Unfortunately, more and more patients are being asked to sign arbitration agreements when they go to see their doctor. It is not uncommon for patients to be completely unaware of what they are being asked to sign. The agreements are simply put in the stack of documents the receptionist gives to new patients. Unsuspecting patients see a complicated form with a bunch of legal terms on it and they assume it is just a standard form that doesn't warrant closer attention. They quickly scan the document to find the signature line and then move on to the next form. Little do they know they have just signed away an important constitutional right.
Now, if something goes wrong with their medical treatment they no longer have the option of having their case heard by a jury of their peers. They are prevented from going to court and must now have any disputes heard by a panel of professional arbitrators.
While arbitration can be a worthwhile method of alternative dispute resolution, it should not be forced upon patients in such a way that they do not even know they are agreeing to it. If arbitration is truly a better way to resolve disputes between patients and health care providers, then there is no reason to believe that the parties wouldn't reach that conclusion on their own, after an injury occurs. There is simply no justification for tricking patients into signing away constitutional rights before an injury has even occurred.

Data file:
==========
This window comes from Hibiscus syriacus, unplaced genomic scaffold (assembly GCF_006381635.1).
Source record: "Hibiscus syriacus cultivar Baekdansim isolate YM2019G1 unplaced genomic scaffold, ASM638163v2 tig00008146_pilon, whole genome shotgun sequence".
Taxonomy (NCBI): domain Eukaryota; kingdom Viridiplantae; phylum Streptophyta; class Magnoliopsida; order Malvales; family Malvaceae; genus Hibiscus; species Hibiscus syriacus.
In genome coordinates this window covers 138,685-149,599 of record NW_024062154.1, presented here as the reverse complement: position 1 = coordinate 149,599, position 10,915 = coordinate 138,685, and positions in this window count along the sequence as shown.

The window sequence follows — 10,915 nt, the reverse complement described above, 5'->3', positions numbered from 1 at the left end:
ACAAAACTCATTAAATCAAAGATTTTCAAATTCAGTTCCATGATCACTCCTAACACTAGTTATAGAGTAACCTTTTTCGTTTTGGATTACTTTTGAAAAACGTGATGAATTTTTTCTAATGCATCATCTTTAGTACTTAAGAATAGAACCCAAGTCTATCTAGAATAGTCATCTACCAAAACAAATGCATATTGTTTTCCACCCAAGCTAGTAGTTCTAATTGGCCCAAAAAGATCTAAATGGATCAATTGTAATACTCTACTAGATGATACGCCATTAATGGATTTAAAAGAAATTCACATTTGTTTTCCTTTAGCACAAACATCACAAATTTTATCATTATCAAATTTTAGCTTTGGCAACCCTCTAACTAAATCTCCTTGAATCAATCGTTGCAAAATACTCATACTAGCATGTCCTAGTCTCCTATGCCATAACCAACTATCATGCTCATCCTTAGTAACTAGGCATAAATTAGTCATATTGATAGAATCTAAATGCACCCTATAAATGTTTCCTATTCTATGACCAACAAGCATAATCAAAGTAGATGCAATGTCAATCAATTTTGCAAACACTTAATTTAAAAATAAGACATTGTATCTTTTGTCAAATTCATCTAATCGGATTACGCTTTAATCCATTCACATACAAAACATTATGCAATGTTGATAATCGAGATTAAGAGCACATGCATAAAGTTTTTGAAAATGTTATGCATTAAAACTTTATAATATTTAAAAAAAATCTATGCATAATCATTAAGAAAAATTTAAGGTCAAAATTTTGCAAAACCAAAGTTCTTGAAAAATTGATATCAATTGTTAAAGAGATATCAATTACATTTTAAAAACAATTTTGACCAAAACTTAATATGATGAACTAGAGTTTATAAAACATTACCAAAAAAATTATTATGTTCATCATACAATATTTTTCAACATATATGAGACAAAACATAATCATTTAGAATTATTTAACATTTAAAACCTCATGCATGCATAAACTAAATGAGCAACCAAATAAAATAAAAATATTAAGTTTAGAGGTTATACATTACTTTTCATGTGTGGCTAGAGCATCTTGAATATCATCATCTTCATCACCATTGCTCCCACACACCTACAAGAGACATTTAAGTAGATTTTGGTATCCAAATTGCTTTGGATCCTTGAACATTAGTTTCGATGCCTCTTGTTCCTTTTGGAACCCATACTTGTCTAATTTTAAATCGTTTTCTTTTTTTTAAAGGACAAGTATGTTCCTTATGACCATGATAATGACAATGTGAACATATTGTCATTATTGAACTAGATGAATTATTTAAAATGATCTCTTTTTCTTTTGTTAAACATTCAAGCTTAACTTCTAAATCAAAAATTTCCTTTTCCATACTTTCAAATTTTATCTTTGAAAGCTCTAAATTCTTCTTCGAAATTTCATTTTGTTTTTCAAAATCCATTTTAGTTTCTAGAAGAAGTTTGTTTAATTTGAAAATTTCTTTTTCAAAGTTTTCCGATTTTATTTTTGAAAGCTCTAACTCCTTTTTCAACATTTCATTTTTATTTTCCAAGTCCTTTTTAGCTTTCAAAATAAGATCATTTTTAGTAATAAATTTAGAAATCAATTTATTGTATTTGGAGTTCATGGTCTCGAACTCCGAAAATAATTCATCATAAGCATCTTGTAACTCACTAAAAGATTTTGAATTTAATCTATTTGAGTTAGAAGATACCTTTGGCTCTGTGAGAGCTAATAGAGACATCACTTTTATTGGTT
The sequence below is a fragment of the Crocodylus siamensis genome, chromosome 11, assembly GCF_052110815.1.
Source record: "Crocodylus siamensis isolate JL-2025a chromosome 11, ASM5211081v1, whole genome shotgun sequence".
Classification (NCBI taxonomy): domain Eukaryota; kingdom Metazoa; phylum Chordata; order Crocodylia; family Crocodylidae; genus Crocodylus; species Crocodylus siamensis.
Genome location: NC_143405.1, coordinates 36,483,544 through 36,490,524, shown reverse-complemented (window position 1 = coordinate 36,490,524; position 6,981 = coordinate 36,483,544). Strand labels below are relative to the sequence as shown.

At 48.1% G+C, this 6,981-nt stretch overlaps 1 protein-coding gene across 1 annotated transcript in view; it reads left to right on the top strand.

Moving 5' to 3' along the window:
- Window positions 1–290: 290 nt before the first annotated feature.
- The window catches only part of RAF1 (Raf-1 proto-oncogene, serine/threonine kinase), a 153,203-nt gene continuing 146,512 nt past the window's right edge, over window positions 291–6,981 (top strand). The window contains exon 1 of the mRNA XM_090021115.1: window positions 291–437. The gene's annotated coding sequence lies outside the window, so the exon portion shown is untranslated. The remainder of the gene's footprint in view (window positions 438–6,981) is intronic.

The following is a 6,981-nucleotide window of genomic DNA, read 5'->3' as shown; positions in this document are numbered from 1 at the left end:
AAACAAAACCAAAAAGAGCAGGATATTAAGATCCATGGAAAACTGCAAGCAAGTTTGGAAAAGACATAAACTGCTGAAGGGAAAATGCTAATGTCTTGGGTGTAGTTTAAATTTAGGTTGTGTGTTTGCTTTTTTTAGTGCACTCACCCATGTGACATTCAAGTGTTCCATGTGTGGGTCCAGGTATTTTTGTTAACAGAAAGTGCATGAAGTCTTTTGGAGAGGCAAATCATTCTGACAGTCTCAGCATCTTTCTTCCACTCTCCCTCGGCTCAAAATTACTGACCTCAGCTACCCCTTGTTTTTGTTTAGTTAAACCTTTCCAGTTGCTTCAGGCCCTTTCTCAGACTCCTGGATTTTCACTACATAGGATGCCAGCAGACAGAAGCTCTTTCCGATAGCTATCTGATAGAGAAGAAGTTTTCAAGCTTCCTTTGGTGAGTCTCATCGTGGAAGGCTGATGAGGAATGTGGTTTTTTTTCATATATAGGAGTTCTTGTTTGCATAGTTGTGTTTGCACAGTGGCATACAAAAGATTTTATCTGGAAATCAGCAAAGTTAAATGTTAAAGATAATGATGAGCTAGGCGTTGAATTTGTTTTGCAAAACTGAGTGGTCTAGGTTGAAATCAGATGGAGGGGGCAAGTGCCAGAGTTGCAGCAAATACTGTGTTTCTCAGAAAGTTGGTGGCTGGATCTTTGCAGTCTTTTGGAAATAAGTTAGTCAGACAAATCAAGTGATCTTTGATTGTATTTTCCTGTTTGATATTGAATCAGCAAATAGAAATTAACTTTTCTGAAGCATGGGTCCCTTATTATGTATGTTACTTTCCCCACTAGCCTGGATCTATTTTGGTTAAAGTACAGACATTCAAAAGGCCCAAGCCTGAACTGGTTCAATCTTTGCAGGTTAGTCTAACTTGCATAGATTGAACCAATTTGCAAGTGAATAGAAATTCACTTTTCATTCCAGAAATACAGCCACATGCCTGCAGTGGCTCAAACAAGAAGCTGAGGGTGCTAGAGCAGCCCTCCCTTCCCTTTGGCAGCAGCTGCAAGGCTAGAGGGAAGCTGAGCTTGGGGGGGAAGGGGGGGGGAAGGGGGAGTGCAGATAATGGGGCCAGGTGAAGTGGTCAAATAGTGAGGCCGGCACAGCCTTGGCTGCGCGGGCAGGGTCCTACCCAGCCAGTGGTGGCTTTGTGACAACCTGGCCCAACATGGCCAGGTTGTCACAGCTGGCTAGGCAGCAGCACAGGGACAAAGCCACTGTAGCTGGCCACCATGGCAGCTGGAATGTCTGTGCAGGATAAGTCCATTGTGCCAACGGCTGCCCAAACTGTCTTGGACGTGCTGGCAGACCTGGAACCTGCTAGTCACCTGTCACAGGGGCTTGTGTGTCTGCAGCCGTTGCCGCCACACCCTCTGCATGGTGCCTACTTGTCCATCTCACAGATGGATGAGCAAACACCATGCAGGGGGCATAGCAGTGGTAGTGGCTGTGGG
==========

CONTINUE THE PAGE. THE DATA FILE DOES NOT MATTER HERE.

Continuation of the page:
It should also be noted that arbitration forces patients to incur significant expenses that would not exist if they were allowed to try their case in front of a judge and jury. Arbitration panels are made up of three attorneys who each charge between $250 and $350 an hour. That means that an arbitration hearing could easily cost $15,000 to $20,000 just in arbitrator costs. This is an expense that would not exist if the parties were permitted to resolve the dispute in court.
Another serious problem with arbitration of medical malpractices cases in Utah is that the pool of possible arbitrators is very shallow. There is only a handful of people qualified and willing to do this work and the same names show up on nearly every case. The problem with this is that the insurance company representing the doctors gets to select one of the three arbitrators and has veto power over a second member of the panel. That means that if someone in this limited pool of potential arbitrators wants to continue to make a living, they cannot afford to make the insurance company mad. Insurance companies are only happy when they win. If an arbitrator renders a decision against an insurance company he can be sure that company will not agree to hire him again. While most, if not all, arbitrators are respectable and honorable, this sort of influence cannot be ignored. Individual patients simply do not have the power and influence of large insurance companies. The result is that plaintiffs usually lose in arbitration.
The good news is that if you have signed an arbitration agreement, and no injury has yet occurred, you can rescind the agreement. All you have to do is send a letter to the doctor or clinic where you signed the agreement and inform them that you are choosing to rescind it. It is against the law for a doctor to refuse to treat you simply because you do not want to participate in arbitration.
If you have signed an agreement and you think you already have a malpractice case it may still be possible to void the agreement. You should contact an attorney experienced in medical malpractice arbitrations and they can look at the agreement to make sure it complies with the law. If the form of the agreement is not what the law requires then it may be possible to pursue your case in court.